Spring is coming! Spring is coming!
The first day of spring is arriving this month! That means there will be plenty to do in the garden. We have been fortunate with a mild winter so you may be noticing some early spring bloomers blooming earlier than usual! Enjoy! Keep a watch for my new updated website. It should be live in the next few weeks. Per last year's survey, I will have a page for monthly "In the Garden" information along with having it available here in the newsletter. Your feedback is always appreciated! I am looking forward to seeing you at the many upcoming events! Happy spring!
February 29 to March 8, 2020
Philadelphia Flower Show
March 6 to March 8, 2020
Please visit our website for more information
Lehigh Valley Flower and Garden Show
Agri-Plex, Allentown Fairgrounds
March 9, 2020, 7:30 pm
Landscape Lighting FUN-damentals
Parkland Garden Club
Meets at Jordan Lutheran Church
5103 Snowdrift Rd.
Orefield, PA 18064
Interested in learning more about how landscape lighting can transform your garden after the sun goes down? What's the difference between halogen and LED? What new technologies are on the horizon? Emphasis on the effects and patterns that can be created to make the most of your landscape plants and architecture after dark. Presented by Lori Metz.
MARK YOUR CALENDARS!
April 11, 2020, 10:00 am -12:00 pm
Early Season Shrub and Perennial Care Workshop
By Carriage House Landscape Design
Pierce Memorial Garden at the Chrin Community Center Park
4100 Green Pond Rd. Dr.
Palmer, PA 18045
Knowing how and when to prune is an important part of caring for your garden and landscape plants. Join Lori for an informal workshop and learn how and when to properly care for your landscape plants at the beginning of the growing season. This workshop is free but registration is required. Please register by April 10, 2020, by calling 484.483.3495 or by emailing email@example.com. Light refreshments will be provided.
Everyone Has a Story in Life
A 24 year old boy seeing out from the train's window shouted...
"Dad, look the trees are going behind!"
Dad smiled and a young couple sitting nearby, looked at the 24 year old's childish behavior with pity, suddenly he again exclaimed...
"Dad, look the clouds are running with us!"
The couple couldn't resist and said to the old man...
"Why don't you take your son to a good doctor? "The old man smiled and said..."I did and we are just coming from the hospital, my son was blind from birth, he just got his eyes today.
Every single person on the planet has a story. Don't judge people before you truly know them. The truth might surprise you.
March In Your Garden
- Houseplants begin actively growing. Begin fertilizing now and continue until September.
- As day lengths increase, plants begin new growth. Re-pot root-bound plants, moving them to containers 2 inches larger in diameter than their current pot. Check for insect activity and apply controls as needed. Leggy plants may be pruned now.
- Do not leave foliage houseplants continually in one position, as leaves and stems grow toward the light and eventually create an unsightly plant. Instead, turn the plant a quarter of a turn every few days.
- Flowers: Lift and divide large, congested clumps of herbaceous plants. Use a garden fork to dig up under the clump and to prize it gently apart. Replant young parts from around the outside. Discard the old, woody, central parts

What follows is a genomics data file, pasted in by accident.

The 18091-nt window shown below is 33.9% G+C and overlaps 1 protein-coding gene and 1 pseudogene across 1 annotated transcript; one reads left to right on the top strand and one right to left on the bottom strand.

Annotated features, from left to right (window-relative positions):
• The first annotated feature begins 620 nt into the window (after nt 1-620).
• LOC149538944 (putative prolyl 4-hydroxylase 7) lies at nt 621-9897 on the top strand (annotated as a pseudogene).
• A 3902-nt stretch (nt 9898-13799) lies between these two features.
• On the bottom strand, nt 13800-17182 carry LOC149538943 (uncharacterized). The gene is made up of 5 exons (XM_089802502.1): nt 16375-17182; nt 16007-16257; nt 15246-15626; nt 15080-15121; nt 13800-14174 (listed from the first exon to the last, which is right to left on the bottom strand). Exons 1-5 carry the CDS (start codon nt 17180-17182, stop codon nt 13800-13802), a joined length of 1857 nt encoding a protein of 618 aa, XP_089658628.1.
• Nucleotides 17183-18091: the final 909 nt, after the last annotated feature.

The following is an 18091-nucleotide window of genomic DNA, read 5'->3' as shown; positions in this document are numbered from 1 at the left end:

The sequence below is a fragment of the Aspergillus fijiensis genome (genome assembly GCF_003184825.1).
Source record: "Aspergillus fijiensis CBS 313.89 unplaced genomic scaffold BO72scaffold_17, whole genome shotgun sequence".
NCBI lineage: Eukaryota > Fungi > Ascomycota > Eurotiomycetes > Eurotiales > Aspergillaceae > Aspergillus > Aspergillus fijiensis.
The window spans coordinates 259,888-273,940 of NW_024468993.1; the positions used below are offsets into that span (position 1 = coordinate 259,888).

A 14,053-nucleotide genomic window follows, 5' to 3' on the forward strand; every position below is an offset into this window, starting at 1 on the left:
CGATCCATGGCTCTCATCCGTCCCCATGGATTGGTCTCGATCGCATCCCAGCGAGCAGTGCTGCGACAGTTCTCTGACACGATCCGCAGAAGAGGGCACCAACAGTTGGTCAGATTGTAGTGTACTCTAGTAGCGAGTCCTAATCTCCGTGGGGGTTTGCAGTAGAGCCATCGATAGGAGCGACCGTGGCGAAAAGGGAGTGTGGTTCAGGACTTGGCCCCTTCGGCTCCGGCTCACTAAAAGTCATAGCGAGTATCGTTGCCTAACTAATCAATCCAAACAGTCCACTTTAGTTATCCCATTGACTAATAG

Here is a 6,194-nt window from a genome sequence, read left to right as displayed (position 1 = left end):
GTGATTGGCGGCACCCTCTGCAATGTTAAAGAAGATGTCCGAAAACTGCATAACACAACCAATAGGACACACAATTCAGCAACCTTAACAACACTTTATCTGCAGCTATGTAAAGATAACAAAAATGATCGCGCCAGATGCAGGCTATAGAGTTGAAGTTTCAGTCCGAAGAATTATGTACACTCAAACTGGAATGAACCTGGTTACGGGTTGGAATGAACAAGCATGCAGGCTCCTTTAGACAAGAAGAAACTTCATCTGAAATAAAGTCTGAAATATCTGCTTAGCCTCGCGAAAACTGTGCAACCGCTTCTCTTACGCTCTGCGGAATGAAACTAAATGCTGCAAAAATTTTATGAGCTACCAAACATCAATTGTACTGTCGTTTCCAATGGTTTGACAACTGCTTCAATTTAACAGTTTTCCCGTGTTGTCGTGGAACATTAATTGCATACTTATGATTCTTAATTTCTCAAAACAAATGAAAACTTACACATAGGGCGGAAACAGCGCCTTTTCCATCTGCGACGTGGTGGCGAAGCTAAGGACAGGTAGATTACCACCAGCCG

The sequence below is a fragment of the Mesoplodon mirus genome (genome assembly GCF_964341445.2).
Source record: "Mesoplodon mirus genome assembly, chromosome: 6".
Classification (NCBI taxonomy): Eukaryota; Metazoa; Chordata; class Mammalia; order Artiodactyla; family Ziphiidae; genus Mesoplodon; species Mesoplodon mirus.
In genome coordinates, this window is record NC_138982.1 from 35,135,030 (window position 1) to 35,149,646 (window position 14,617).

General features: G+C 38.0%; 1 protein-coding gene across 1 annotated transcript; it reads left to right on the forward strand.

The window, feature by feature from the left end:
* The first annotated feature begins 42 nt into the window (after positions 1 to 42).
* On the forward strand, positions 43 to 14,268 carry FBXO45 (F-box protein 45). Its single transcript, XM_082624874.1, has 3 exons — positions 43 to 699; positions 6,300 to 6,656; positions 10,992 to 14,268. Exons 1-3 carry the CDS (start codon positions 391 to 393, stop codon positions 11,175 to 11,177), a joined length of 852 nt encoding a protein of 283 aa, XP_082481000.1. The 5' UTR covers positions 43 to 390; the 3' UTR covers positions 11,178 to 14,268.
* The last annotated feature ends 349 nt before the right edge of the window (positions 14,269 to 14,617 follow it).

- When buying houseplants, avoid those with roots coming out of drainage holes in their pots. Also, do not buy house plants with pots covered with moss or algae, flowers fully open, or stems bare of leaves. Additionally, discard large plants in small pots or small plants in large pots.
- Consider using a moisture meter to help determine the water needed for houseplants.
- Re-pot all plants that fill their pots with roots.
- Grass cutting begins soon. For the first cut, set blades high, gradually reducing their height as the season progresses.
- If you haven't already sharpened your mower blades, do it now before the mowing season begins.
- Apply controls for wild garlic. It will take several years of annual applications for complete control.
- Repair bed edges, especially where soil has fallen against the lawn.
- Apply broadleaf herbicides now for control of cool-season perennial and annual weeds. These must not be applied to areas that will be seeded soon.
- Trees, shrubs and perennials may be planted as soon as they become available at local nurseries.
- To control iris borer, clean up and destroy the old foliage before new growth begins.
- Fertilize bulbs with a "bulb booster" formulation broadcast over the planting beds. Hose off any granules that stick to the foliage.
- Dormant mail order plants should be unwrapped immediately. Keep the roots from drying out, store in a cool protected spot, and plant as soon as conditions allow.
- Loosen winter mulches from perennials cautiously. Re-cover plants at night if frost returns. Clean up beds by removing all weeds and dead foliage at this time.
- Heavy pruning of trees should be complete before growth occurs. Trees should not be pruned while the new leaves are growing.
- Seeds of hardy annuals such as larkspur, bachelor's buttons, Shirley and California poppies should be direct sown in the garden now.
- Rose bushes affected by black spot last year should be tidied up by removing and burning all leaves from around them.
- Romantic, scent-enriched bowers should be planned now. Many roses, as well as several clematis, are scented and will create leafy and floriferous overhead canopies.
- Trim winter-flowering heathers as soon as their flowers fade. Use hedge shears to clip lightly over them, creating a gently undulating surface.
- Dormant Sprays can be applied to ornamental trees and shrubs now. Do this on a mild day while temperatures are above freezing.
- In warm areas, prune shrubs that flowered late during the previous summer. Pruning now encourages development of shoots that will bear flowers later in the year.
- Clean out rain barrels, especially if leaves have fallen in them. Consider using Bt (bacillus thuringiensis) granules to keep mosquitoes from breeding.